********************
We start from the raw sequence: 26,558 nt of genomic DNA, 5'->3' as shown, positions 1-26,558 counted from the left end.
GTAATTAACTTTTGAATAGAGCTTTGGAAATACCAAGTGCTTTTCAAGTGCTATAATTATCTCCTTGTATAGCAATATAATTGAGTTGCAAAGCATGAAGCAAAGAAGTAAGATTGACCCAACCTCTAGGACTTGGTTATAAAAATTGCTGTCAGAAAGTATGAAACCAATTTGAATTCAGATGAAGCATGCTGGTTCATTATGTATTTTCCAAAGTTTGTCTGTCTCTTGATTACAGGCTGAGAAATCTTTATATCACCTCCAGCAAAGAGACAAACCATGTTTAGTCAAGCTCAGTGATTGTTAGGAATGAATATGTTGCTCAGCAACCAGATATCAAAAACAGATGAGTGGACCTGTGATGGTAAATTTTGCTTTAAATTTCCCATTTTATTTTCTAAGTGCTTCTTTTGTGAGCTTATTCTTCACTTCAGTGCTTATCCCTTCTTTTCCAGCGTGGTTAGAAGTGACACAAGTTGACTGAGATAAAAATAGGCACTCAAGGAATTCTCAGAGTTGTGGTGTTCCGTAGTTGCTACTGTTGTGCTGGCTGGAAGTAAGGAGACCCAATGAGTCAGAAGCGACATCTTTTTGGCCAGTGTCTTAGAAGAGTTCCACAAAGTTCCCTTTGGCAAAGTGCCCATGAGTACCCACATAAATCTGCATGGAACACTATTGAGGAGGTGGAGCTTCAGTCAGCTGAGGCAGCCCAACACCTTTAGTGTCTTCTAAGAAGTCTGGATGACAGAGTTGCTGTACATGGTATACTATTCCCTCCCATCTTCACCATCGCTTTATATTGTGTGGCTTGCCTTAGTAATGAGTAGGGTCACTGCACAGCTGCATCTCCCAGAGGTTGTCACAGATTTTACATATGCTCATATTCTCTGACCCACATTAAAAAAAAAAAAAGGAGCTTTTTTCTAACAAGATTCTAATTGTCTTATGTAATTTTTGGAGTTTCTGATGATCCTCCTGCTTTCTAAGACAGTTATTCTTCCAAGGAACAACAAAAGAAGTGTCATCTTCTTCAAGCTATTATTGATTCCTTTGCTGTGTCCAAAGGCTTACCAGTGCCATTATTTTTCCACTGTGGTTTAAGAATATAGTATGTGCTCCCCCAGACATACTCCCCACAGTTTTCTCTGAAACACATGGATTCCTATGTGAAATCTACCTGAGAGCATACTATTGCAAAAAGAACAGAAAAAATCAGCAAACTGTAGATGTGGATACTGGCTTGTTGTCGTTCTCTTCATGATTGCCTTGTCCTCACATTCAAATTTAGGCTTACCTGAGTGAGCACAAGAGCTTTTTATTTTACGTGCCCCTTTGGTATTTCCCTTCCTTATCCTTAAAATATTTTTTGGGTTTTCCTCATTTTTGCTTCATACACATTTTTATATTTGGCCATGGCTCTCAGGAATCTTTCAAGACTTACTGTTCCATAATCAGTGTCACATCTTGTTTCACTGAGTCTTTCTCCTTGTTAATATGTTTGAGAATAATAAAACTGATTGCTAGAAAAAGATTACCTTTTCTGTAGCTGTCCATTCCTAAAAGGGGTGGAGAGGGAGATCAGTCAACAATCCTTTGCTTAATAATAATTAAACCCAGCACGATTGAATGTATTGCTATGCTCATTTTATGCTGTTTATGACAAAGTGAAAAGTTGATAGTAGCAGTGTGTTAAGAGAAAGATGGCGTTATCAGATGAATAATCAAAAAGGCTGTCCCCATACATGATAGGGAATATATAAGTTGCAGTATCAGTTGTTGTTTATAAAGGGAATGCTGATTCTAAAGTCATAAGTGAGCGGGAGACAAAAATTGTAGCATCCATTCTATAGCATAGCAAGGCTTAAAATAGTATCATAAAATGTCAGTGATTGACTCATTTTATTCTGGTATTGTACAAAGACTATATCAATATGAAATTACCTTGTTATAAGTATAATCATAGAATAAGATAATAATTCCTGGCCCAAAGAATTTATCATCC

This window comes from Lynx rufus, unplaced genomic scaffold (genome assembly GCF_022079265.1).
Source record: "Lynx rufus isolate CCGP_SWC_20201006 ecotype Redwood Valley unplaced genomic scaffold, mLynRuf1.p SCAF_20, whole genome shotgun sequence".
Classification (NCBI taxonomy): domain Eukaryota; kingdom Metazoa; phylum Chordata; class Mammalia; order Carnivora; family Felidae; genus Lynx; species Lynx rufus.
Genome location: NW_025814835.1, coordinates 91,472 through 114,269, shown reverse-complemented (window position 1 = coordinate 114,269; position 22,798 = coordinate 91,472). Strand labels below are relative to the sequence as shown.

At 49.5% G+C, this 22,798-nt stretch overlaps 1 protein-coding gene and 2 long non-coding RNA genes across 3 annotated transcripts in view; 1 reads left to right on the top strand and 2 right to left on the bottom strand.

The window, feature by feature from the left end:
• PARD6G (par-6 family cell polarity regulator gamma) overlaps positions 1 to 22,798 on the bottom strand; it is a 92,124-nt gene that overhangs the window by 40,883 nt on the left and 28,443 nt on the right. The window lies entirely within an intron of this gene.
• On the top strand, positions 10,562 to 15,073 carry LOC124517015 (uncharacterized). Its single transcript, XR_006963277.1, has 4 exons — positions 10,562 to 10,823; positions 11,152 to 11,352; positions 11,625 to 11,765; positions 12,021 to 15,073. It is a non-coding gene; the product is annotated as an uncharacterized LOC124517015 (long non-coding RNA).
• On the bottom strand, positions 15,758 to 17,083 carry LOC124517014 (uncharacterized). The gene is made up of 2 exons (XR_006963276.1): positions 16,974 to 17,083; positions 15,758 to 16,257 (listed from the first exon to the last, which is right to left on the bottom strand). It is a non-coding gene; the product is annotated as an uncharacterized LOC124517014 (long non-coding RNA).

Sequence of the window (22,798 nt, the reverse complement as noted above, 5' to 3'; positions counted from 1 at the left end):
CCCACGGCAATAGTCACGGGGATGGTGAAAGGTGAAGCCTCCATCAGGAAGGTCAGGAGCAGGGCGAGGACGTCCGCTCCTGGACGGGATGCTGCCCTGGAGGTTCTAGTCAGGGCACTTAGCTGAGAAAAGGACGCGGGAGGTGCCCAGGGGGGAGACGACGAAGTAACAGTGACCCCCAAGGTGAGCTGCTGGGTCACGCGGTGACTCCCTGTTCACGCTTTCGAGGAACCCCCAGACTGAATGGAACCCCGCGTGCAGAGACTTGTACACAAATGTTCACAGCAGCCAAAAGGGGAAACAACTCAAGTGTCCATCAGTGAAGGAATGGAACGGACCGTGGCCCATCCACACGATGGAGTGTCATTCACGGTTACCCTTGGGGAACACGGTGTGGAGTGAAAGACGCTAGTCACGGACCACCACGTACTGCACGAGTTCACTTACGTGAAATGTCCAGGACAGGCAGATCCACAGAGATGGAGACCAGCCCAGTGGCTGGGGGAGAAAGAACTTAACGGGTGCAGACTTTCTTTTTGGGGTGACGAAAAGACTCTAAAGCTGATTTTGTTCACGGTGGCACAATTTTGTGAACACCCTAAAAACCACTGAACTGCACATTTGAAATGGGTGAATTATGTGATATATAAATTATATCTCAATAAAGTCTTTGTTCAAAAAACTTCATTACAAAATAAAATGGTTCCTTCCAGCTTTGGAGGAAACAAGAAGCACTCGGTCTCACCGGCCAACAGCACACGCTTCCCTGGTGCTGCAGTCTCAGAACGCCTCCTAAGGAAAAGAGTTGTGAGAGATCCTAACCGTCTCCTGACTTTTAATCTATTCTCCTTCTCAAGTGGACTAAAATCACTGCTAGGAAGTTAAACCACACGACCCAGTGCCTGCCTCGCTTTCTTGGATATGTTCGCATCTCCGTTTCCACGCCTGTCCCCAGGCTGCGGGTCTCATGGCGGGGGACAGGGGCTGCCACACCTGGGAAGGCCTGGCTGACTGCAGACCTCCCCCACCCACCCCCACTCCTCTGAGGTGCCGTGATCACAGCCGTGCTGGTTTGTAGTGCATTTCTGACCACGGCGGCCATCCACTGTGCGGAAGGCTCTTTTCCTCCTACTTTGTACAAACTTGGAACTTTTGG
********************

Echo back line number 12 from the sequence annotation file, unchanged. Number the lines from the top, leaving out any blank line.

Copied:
Sequence of the window (22,798 nt, the reverse complement as noted above, 5' to 3'; positions counted from 1 at the left end):